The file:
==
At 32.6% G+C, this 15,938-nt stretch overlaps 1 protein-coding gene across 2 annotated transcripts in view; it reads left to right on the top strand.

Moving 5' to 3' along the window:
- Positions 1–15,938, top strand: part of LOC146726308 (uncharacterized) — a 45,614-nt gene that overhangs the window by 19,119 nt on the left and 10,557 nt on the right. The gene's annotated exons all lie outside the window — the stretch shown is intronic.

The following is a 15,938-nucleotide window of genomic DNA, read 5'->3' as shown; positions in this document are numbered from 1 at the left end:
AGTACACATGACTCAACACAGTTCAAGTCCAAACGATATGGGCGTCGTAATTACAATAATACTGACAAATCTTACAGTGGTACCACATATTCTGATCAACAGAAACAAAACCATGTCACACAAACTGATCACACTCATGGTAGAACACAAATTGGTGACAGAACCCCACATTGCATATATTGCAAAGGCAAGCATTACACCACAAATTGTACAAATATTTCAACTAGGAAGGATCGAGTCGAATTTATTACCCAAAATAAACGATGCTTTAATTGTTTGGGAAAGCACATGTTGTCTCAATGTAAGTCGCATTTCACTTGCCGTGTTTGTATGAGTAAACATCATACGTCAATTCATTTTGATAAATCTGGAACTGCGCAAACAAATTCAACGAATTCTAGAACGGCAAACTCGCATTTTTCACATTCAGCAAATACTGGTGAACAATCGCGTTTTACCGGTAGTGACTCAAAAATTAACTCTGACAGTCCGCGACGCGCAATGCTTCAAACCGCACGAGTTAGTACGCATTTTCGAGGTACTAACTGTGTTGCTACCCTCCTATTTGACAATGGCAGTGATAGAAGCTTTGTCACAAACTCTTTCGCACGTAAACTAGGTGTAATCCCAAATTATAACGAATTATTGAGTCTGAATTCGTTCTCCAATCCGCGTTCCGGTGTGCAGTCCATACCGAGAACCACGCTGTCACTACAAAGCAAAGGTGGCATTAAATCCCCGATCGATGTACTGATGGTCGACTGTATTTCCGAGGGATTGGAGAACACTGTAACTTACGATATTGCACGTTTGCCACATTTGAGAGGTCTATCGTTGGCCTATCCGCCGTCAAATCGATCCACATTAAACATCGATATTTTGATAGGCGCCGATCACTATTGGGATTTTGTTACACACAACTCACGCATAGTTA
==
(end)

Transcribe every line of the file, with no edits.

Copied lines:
At 32.6% G+C, this 15,938-nt stretch overlaps 1 protein-coding gene across 2 annotated transcripts in view; it reads left to right on the top strand.

Moving 5' to 3' along the window:
- Positions 1–15,938, top strand: part of LOC146726308 (uncharacterized) — a 45,614-nt gene that overhangs the window by 19,119 nt on the left and 10,557 nt on the right. The gene's annotated exons all lie outside the window — the stretch shown is intronic.

The following is a 15,938-nucleotide window of genomic DNA, read 5'->3' as shown; positions in this document are numbered from 1 at the left end:
AGTACACATGACTCAACACAGTTCAAGTCCAAACGATATGGGCGTCGTAATTACAATAATACTGACAAATCTTACAGTGGTACCACATATTCTGATCAACAGAAACAAAACCATGTCACACAAACTGATCACACTCATGGTAGAACACAAATTGGTGACAGAACCCCACATTGCATATATTGCAAAGGCAAGCATTACACCACAAATTGTACAAATATTTCAACTAGGAAGGATCGAGTCGAATTTATTACCCAAAATAAACGATGCTTTAATTGTTTGGGAAAGCACATGTTGTCTCAATGTAAGTCGCATTTCACTTGCCGTGTTTGTATGAGTAAACATCATACGTCAATTCATTTTGATAAATCTGGAACTGCGCAAACAAATTCAACGAATTCTAGAACGGCAAACTCGCATTTTTCACATTCAGCAAATACTGGTGAACAATCGCGTTTTACCGGTAGTGACTCAAAAATTAACTCTGACAGTCCGCGACGCGCAATGCTTCAAACCGCACGAGTTAGTACGCATTTTCGAGGTACTAACTGTGTTGCTACCCTCCTATTTGACAATGGCAGTGATAGAAGCTTTGTCACAAACTCTTTCGCACGTAAACTAGGTGTAATCCCAAATTATAACGAATTATTGAGTCTGAATTCGTTCTCCAATCCGCGTTCCGGTGTGCAGTCCATACCGAGAACCACGCTGTCACTACAAAGCAAAGGTGGCATTAAATCCCCGATCGATGTACTGATGGTCGACTGTATTTCCGAGGGATTGGAGAACACTGTAACTTACGATATTGCACGTTTGCCACATTTGAGAGGTCTATCGTTGGCCTATCCGCCGTCAAATCGATCCACATTAAACATCGATATTTTGATAGGCGCCGATCACTATTGGGATTTTGTTACACACAACTCACGCATAGTTA